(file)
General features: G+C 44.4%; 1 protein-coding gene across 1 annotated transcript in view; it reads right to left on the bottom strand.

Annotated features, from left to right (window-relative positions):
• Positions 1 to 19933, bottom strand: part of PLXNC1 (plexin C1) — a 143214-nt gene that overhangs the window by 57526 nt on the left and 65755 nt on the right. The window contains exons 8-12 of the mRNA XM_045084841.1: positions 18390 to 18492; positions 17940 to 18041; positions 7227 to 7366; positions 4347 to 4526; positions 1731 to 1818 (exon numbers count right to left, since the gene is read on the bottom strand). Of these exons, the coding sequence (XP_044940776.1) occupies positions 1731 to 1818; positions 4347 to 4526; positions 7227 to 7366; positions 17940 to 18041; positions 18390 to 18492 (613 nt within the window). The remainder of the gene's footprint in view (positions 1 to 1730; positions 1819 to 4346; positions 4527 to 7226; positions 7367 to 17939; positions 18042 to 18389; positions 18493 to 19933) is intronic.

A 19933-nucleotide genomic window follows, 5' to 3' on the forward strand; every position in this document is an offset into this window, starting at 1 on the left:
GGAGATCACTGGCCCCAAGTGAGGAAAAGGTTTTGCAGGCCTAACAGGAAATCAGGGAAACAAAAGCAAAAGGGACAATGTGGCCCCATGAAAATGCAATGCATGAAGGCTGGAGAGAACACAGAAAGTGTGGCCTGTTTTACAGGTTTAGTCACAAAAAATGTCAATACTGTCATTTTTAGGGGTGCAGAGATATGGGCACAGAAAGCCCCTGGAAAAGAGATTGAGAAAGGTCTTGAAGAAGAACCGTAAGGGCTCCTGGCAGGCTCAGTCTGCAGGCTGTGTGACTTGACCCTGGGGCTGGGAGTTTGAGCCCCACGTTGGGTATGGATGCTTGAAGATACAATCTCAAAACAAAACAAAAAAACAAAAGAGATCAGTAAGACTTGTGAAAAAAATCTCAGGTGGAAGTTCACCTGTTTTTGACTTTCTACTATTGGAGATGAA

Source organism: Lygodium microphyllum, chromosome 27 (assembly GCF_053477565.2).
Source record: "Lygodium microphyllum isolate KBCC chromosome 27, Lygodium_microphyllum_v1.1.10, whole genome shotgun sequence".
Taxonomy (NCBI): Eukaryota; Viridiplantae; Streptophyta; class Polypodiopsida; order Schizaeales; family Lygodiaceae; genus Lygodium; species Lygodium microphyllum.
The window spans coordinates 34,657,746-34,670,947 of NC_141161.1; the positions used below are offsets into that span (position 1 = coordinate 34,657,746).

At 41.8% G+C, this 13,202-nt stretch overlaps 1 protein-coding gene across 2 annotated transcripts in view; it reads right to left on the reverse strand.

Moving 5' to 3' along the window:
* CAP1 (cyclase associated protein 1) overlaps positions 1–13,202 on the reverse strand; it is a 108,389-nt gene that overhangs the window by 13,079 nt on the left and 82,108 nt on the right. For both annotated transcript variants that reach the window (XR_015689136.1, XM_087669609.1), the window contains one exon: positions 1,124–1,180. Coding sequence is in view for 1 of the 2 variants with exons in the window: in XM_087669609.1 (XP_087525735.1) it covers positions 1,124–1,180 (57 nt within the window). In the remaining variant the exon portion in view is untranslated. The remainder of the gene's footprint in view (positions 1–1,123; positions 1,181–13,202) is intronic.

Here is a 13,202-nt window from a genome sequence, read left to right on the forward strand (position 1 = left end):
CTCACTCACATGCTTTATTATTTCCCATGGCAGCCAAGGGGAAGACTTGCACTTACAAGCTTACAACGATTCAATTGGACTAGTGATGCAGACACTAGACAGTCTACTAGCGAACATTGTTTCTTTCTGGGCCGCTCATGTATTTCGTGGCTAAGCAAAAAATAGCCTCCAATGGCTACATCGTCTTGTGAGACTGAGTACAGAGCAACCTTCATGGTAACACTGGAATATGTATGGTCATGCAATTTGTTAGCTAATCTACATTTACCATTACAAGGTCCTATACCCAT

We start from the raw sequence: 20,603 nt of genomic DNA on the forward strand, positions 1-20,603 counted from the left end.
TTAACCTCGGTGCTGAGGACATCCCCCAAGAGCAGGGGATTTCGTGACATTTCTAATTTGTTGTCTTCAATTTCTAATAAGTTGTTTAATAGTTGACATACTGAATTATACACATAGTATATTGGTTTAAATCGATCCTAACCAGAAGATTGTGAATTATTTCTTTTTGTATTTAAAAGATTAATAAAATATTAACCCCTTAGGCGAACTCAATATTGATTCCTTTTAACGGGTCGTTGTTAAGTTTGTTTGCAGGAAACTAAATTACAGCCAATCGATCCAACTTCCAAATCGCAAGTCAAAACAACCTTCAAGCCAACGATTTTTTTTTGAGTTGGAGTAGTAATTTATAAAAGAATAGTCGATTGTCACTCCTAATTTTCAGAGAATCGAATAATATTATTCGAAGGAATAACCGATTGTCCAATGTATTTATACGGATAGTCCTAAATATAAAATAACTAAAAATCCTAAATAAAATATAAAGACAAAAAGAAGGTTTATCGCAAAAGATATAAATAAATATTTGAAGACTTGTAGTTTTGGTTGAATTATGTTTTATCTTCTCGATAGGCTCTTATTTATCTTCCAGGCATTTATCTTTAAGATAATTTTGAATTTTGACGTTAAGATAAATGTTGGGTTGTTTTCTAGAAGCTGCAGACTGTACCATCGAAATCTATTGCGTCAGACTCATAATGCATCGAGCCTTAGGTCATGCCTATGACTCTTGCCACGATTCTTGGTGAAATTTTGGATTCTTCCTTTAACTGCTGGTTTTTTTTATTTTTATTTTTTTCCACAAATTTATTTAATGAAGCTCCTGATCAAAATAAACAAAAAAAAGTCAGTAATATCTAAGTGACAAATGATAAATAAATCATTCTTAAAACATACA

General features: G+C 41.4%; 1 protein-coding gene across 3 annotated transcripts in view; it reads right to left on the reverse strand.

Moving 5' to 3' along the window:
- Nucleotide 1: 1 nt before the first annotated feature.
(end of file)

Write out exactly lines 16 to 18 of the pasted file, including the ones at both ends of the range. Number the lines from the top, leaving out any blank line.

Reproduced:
TTAACCTCGGTGCTGAGGACATCCCCCAAGAGCAGGGGATTTCGTGACATTTCTAATTTGTTGTCTTCAATTTCTAATAAGTTGTTTAATAGTTGACATACTGAATTATACACATAGTATATTGGTTTAAATCGATCCTAACCAGAAGATTGTGAATTATTTCTTTTTGTATTTAAAAGATTAATAAAATATTAACCCCTTAGGCGAACTCAATATTGATTCCTTTTAACGGGTCGTTGTTAAGTTTGTTTGCAGGAAACTAAATTACAGCCAATCGATCCAACTTCCAAATCGCAAGTCAAAACAACCTTCAAGCCAACGATTTTTTTTTGAGTTGGAGTAGTAATTTATAAAAGAATAGTCGATTGTCACTCCTAATTTTCAGAGAATCGAATAATATTATTCGAAGGAATAACCGATTGTCCAATGTATTTATACGGATAGTCCTAAATATAAAATAACTAAAAATCCTAAATAAAATATAAAGACAAAAAGAAGGTTTATCGCAAAAGATATAAATAAATATTTGAAGACTTGTAGTTTTGGTTGAATTATGTTTTATCTTCTCGATAGGCTCTTATTTATCTTCCAGGCATTTATCTTTAAGATAATTTTGAATTTTGACGTTAAGATAAATGTTGGGTTGTTTTCTAGAAGCTGCAGACTGTACCATCGAAATCTATTGCGTCAGACTCATAATGCATCGAGCCTTAGGTCATGCCTATGACTCTTGCCACGATTCTTGGTGAAATTTTGGATTCTTCCTTTAACTGCTGGTTTTTTTTATTTTTATTTTTTTCCACAAATTTATTTAATGAAGCTCCTGATCAAAATAAACAAAAAAAAGTCAGTAATATCTAAGTGACAAATGATAAATAAATCATTCTTAAAACATACA

General features: G+C 41.4%; 1 protein-coding gene across 3 annotated transcripts in view; it reads right to left on the reverse strand.

Moving 5' to 3' along the window: